Delinquency Rate Hits All-Time High for CMBS
A surge in maturities for troubled loans has pushed the delinquency rate for commercial mortgage-backed securities to an all-time high of 10.04% for May, according to a loan-research service.
That’s the first time the rate passed the 10% mark, fed largely by five-year loans that were made in 2007 — when standards were at their weakest — and are now coming due, according to Trepp LLC. Landlords have had difficulty paying these off given that standards and values are far more stringent now, with more properties falling into default. (Loans are delinquent when at least 30 days past due.)
Tens of billions of commercial-property loans that were securitized have run into trouble in recent years, as a drop in rents and values during the downturn pushed many landlords into trouble, unable to pay off their debts.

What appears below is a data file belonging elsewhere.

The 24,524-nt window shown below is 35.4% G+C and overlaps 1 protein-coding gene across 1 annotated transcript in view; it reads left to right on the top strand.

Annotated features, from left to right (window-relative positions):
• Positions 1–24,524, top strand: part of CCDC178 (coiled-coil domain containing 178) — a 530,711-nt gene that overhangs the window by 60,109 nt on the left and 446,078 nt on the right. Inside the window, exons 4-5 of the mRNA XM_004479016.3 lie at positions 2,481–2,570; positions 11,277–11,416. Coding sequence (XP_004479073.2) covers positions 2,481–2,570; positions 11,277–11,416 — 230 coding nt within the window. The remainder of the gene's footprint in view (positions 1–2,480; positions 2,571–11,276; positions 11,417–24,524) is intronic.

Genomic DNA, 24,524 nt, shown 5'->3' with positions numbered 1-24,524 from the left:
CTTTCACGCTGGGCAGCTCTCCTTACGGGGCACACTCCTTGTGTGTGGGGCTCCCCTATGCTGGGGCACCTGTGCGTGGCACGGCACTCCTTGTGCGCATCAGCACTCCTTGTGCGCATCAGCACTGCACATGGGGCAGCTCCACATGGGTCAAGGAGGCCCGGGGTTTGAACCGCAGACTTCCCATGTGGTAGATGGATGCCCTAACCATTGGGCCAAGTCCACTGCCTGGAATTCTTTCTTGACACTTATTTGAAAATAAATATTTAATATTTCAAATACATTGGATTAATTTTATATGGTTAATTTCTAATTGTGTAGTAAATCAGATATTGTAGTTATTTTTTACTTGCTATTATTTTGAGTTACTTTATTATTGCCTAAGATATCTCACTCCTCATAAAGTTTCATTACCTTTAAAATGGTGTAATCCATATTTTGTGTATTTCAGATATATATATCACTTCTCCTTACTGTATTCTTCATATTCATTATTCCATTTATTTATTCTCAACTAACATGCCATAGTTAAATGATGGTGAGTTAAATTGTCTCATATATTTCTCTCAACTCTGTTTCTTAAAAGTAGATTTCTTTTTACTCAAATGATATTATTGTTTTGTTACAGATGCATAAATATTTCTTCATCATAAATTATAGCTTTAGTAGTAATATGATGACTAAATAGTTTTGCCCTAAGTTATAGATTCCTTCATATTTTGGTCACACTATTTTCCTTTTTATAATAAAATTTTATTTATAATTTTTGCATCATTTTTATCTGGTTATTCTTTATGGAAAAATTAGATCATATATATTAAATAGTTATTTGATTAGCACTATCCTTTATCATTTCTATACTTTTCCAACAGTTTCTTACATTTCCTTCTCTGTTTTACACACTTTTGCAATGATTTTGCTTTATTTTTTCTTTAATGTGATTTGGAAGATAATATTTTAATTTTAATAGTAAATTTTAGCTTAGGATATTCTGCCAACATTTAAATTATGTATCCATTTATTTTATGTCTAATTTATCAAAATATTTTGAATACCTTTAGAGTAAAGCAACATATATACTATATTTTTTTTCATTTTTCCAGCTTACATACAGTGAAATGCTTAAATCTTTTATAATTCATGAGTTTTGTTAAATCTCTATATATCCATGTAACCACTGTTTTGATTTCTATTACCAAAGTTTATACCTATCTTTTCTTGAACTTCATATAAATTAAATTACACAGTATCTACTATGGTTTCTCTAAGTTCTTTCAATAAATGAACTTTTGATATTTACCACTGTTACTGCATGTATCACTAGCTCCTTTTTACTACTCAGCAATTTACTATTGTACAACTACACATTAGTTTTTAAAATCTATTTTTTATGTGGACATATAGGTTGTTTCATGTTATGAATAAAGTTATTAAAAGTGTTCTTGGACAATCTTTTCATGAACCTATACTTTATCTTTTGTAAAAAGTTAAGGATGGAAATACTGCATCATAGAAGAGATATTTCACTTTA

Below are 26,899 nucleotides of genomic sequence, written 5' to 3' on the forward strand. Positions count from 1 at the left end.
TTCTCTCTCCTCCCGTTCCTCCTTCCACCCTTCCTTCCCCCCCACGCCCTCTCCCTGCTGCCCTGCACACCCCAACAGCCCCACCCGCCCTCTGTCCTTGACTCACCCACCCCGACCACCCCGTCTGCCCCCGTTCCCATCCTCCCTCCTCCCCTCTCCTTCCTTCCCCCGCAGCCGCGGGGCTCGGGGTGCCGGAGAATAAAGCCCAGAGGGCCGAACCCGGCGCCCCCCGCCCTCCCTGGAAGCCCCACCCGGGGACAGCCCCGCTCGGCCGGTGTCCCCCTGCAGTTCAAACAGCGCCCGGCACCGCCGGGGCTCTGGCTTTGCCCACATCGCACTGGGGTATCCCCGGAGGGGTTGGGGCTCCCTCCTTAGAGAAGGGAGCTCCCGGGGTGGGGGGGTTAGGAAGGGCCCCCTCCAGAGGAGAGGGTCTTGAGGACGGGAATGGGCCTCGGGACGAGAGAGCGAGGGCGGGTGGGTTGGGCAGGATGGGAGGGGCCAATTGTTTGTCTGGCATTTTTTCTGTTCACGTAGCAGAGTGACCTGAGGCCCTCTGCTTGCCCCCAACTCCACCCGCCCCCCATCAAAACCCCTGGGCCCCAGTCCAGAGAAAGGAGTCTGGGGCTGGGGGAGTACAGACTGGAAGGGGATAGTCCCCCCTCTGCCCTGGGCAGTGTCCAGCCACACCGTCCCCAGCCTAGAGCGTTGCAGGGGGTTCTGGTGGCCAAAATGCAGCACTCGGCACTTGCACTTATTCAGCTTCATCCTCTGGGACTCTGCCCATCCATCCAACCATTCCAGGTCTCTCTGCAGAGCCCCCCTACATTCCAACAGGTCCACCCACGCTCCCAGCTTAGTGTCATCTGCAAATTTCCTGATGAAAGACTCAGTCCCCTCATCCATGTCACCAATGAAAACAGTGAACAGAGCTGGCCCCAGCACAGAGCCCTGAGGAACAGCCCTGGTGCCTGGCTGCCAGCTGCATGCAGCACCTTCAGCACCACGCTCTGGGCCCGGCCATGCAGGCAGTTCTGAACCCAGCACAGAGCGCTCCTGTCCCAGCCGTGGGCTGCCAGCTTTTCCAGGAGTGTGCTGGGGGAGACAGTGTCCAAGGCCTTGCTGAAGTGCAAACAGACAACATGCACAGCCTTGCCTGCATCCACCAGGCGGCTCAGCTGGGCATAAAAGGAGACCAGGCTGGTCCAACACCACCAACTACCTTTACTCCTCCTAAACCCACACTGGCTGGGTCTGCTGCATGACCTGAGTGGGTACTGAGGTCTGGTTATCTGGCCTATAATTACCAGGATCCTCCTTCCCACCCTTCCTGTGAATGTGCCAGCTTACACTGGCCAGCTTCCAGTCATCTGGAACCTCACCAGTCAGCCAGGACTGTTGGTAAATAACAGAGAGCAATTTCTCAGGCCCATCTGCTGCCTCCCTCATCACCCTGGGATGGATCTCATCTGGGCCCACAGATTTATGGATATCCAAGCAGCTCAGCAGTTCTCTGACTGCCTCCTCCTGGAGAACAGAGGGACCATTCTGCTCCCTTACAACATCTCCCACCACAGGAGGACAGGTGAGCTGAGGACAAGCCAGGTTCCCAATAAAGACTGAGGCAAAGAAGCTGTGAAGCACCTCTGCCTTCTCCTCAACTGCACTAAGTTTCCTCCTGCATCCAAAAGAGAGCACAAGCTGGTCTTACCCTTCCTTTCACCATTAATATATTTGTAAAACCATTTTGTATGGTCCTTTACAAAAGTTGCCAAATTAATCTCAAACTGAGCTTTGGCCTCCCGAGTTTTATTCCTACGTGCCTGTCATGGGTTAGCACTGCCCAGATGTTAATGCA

Even as the commercial-property market across the U.S. slowly recovers, more loans are falling into trouble because leases made during times when rents were higher are coming due, and because mortgages are reaching their maturity dates, with property owners unable to find new loans to replace them.
The rate of delinquent loans, up from 9.8% in April and 9.68% in March, has remained relatively steady above 9% for well over a year, increasing recently due to the 2007-vintage maturities. Currently $59 billion in CMBS loans is past-due, according to Trepp.
That’s not expected to continue for much longer. Most of those loans were made in the first half of 2007, so maturities — and defaults — should slow in the last six months of the year, Trepp said.